Handmade Bread vs Using A Bread Machine

Fresh, hot bread is one of the greatest treats possible. Crusty bread is wonderful with just a bit of fat, such as butter or olive oil, and the slight saltiness of fresh bread pair beautifully with herbs and even better with a sweet jam or syrup. Making homemade bread is an art form that is coming back. If you’re still learning, the tips below can help.

Handmade Bread vs Using A Bread Machine

Handmade Bread: The Labor Part

Bread works because kneading yeast feeds off the sugar in the mix and releases carbon dioxide. When you knead bread dough, you create bonds of gluten that captures that carbon dioxide; the bread dough rises. If your bread doesn’t rise, it can be because

  • the yeast is old and dead
  • your liquid was too hot
  • there wasn’t enough sugar to feed the yeast

The trick to effectively kneading your bread is to have enough time, a workable surface and plenty of extra flour. A wooden bread board can give you enough space. Flour the surface of the board, then slowly flip your bread bowl to put the dough into that floury field. Flour your hands and keep the flour accessible; you do not want to be trying to reopen your flour container when your hands are full of dough.

Handmade Bread vs Using A Bread Machine: Pros and Cons
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Don’t worry about timing. Pay attention to the feel and scent of your dough. Once you’ve shaped the dough into a ball, push it down and away with the heels of your hands. Fold the flattened dough back into a ball, turn it 1/4, and push it again.

The kneading process will work more flour into the dough and build those gluten connections. When the dough is smooth to the touch, work it into a ball one more time and press your finger into the dough, just a 1/2 inch or so. If it springs back, you’re ready for the last rising and baking.

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There are some bakers who swear by a second kneading and rising. The more times you knead the bread, the higher a rising you will get. If it sits too long or in too small a pan, you may get a big open bubble at the top of your loaf. Keep an eye on it after you knead it to avoid a giant bread mushroom.

kneading bread on a table

Bread Machine Benefits

Bread machines offer a lot of benefits. For example, it kneads your bread. It has a timer. You can wake up to fresh, hot bread. The number of recipes and mixes available for bread, from quick breads to yeast breads, are growing.

However, bread machines can be quite fiddly. They draw a lot of power and can take a lot of room on your countertop. While the tubs are non-stick, you will end up baking the paddle into your loaf and getting that thing out of a hot loaf can be challenging.

(I don’t know what happens if you leave the paddle in the loaf until it cools completely. Hot bread is too much of a temptation. I do know that it’s possible to cut around the paddle if you’re really determined. Work slowly.)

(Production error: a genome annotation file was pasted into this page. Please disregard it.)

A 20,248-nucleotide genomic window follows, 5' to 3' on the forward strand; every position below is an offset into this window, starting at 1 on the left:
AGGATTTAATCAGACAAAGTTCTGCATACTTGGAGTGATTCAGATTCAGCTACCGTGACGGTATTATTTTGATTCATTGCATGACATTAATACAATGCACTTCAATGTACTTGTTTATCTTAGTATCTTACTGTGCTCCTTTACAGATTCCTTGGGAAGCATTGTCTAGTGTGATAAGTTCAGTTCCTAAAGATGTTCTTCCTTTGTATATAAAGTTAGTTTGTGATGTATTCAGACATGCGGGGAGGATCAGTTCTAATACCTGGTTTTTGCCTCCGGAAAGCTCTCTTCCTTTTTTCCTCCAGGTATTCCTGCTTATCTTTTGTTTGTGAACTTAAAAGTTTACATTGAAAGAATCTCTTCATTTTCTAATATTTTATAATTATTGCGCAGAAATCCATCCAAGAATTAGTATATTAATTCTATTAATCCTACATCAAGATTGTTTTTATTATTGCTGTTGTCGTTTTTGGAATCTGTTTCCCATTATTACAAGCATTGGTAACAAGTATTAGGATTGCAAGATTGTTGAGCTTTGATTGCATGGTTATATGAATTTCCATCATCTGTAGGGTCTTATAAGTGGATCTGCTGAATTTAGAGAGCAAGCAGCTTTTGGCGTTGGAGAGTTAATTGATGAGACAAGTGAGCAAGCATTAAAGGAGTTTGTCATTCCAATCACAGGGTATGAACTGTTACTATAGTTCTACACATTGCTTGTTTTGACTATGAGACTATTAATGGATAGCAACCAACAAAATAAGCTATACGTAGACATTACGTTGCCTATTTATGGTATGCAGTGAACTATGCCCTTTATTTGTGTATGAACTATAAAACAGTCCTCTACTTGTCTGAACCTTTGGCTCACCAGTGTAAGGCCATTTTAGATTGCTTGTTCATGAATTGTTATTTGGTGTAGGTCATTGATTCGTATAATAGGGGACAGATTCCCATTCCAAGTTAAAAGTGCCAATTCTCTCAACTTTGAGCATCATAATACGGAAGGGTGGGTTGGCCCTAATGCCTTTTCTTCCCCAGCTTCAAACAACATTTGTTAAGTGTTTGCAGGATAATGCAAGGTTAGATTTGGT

Bread machine mixes and special flour can also add to the cost of your homemade bread. However, you can still use regular flour and yeast and get good results. While cooking in a pan on the stove allows for some experimentation, baking is chemistry. Follow a basic recipe to start.

bread machine with homemade bread

Pairing the Two

Bread machines are pretty good at baking but they are excellent at mixing your dough. If you don’t have a stand mixer and don’t really have the time or the inclination to mix bread by hand, your bread machine can do a great job of blending up yeast, flour and fluid.

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Even better, many bread machine tubs are non-stick. Do be prepared for stickiness whne you pull the dough out of your bread maker; the dough will release from the side of the baking pan but it will probably stick to your hands. You will need to pull out the dough blender paddle, but at least you won’t have to cut it out of a fresh loaf while it’s hot and difficult to manage.

A Word About No-Knead Bread

No knead bread also includes those gluten bonds, but they develop because the bread is allowed to ferment slowly over time. There are some no-knead bread recipes that call for bread to go in the refrigerator, which can suck up unwanted flavors. Other no-knead recipes require at least 6 hours at room temperature or a bit warmer. No matter what, cover your bread dough lightly so it can rise without exposure to dust, dirt or curious family members.


Of course, the bread machine has a separate pan. If you need to slice bread for sandwiches, it makes sense to bake it in a bread pan. Many experts in fermented breads, such as no-knead bread, recommend that you bake it in a Dutch oven. If you love a crusty, crunchy round loaf, back it in a Dutch oven with a lid.

Glass pans take longer to warm up; make sure the sides and bottom are as “done” as the top. Tin pans heat up quickly and offer little protection. Don’t wait for the top to brown as the sides and bottom may burn. A cast iron Dutch oven will hold heat when it’s out of the oven. Be ready to move that round loaf out quickly!

bread machine loaf pan with bread

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